Filmmaker Spotlight: Catching up with SFF Alum Ben Nabors
Ben Nabors’ film WILLIAM AND THE WINDMILL was shown at SFF 2014 and this year he returns to Salem Film Fest with THE HAPPY FILM. SFF program director Jeff Schmidt caught up with the US based filmmaker to talk about his work as a documentary filmmaker.
JS: How did you first get into filmmaking?
BN: I originally moved to New York City to produce live experiences. I hosted a monthly event series that focused on creating scenarios that would cause strangers to interact with each other. These events became narratives, then the narratives became more interesting for me if I could record them. Around this time, HD cameras became affordable and the Internet could sustain video. In other words, the means of film production were within reach, as was the audience. I started my own production company shortly thereafter.
BN: I approached WINDMILL in a similar way to THE HAPPY FILM: over a long period of time with an open perspective. Each project took more than 5 years to shoot, and through the course of production, each story changed significantly from what I had originally intended. This has become an important lesson for me, which I summarize as follows: what actually happens is far more interesting than what I thought would happen. In all my work, I try to remain open to the unexpected; the stories tend to get better that way. William Kamkwamba graduated from Dartmouth College a few years ago and moved to the Bay Area where he works with a design firm. By all accounts, he seems to be doing just fine.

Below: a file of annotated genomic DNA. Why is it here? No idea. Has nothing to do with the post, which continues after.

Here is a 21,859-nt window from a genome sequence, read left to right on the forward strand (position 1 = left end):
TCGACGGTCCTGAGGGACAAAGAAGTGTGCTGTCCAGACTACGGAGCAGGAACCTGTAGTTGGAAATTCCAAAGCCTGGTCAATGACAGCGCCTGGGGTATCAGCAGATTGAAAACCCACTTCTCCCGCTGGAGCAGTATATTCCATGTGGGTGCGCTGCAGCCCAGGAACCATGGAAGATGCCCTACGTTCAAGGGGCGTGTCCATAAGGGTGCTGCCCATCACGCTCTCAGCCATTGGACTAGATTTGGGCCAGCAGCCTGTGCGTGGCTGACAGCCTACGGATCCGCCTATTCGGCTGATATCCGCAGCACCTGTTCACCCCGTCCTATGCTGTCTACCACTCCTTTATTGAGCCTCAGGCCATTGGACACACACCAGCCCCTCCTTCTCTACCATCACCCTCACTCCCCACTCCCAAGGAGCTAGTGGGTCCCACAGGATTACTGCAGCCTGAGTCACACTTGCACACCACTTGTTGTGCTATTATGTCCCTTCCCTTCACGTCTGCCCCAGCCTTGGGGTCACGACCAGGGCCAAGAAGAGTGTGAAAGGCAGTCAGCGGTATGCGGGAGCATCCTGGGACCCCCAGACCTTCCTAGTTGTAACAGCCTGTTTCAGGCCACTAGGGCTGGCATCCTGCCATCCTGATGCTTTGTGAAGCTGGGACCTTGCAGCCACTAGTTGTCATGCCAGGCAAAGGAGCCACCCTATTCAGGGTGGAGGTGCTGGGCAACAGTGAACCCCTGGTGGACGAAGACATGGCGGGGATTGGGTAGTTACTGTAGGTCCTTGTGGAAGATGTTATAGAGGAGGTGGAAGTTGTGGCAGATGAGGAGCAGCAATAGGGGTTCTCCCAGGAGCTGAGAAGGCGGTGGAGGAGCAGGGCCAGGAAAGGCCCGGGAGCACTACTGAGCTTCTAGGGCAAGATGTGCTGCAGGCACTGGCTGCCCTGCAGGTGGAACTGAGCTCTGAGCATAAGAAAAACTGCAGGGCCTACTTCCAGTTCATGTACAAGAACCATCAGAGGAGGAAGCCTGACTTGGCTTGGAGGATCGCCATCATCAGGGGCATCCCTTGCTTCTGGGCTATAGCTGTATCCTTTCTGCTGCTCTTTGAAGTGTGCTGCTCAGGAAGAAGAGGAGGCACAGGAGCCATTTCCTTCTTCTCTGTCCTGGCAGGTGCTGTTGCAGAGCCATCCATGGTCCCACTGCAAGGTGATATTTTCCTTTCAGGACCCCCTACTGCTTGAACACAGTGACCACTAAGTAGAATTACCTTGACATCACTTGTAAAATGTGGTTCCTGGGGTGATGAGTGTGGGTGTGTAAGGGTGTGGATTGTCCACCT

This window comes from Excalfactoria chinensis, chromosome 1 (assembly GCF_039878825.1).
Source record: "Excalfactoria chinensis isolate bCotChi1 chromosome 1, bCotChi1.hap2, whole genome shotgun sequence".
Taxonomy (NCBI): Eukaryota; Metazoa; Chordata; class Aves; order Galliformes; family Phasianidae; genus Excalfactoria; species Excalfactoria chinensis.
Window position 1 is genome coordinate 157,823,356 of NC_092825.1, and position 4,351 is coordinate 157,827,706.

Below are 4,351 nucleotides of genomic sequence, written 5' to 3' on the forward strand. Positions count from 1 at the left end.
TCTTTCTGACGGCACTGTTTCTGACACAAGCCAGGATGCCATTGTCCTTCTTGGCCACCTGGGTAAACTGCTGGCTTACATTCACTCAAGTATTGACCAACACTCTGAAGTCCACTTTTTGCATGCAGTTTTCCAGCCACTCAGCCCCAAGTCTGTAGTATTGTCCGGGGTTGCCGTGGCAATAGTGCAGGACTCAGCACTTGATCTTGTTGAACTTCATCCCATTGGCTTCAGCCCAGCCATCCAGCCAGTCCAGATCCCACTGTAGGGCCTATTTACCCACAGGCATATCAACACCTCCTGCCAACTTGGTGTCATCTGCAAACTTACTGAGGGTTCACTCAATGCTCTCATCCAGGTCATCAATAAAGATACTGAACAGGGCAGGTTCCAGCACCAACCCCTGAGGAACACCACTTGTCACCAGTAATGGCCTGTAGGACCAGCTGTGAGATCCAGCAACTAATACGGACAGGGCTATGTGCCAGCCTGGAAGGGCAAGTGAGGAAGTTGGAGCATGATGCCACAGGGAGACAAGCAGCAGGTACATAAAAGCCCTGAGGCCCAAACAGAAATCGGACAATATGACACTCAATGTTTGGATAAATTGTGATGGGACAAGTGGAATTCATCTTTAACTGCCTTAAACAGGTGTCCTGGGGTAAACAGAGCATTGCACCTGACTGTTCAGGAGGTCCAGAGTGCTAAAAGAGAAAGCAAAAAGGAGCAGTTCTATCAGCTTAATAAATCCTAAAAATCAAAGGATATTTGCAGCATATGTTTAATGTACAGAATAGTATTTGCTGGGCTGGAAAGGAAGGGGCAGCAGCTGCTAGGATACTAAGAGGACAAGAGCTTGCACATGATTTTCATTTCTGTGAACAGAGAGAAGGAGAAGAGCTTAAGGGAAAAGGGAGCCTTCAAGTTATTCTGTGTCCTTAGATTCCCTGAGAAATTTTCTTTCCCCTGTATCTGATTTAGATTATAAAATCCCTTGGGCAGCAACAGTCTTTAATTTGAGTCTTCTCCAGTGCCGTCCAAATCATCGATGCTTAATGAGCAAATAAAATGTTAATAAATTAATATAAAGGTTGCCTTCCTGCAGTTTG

JS: This year, we’ll be showing your most recent film THE HAPPY FILM, which is very different than WILLIAM AND THE WINDMILL. What compelled you to want to be part of this story, which also happens to feature your co-director Stefan Sagmeister?
JS: As a documentary filmmaker, what motivates and inspires you?
JS: As we celebrate 10 years of Salem Film Fest, what do you think is the importance of documentary film in our daily lives and society?
BN: Empathy is one of our most important traits. It keeps us decent. Documentary, when well made, allows us to step outside of our own lives, and inspires empathy through the experiences of others.
THE HAPPY FILM screens on Friday, March 3 at 7:05pm at CinemaSalem – tickets available for purchase at the CinemaSalem Box Office or online here: http://salemfilmfest.com/2018/films/happy-film/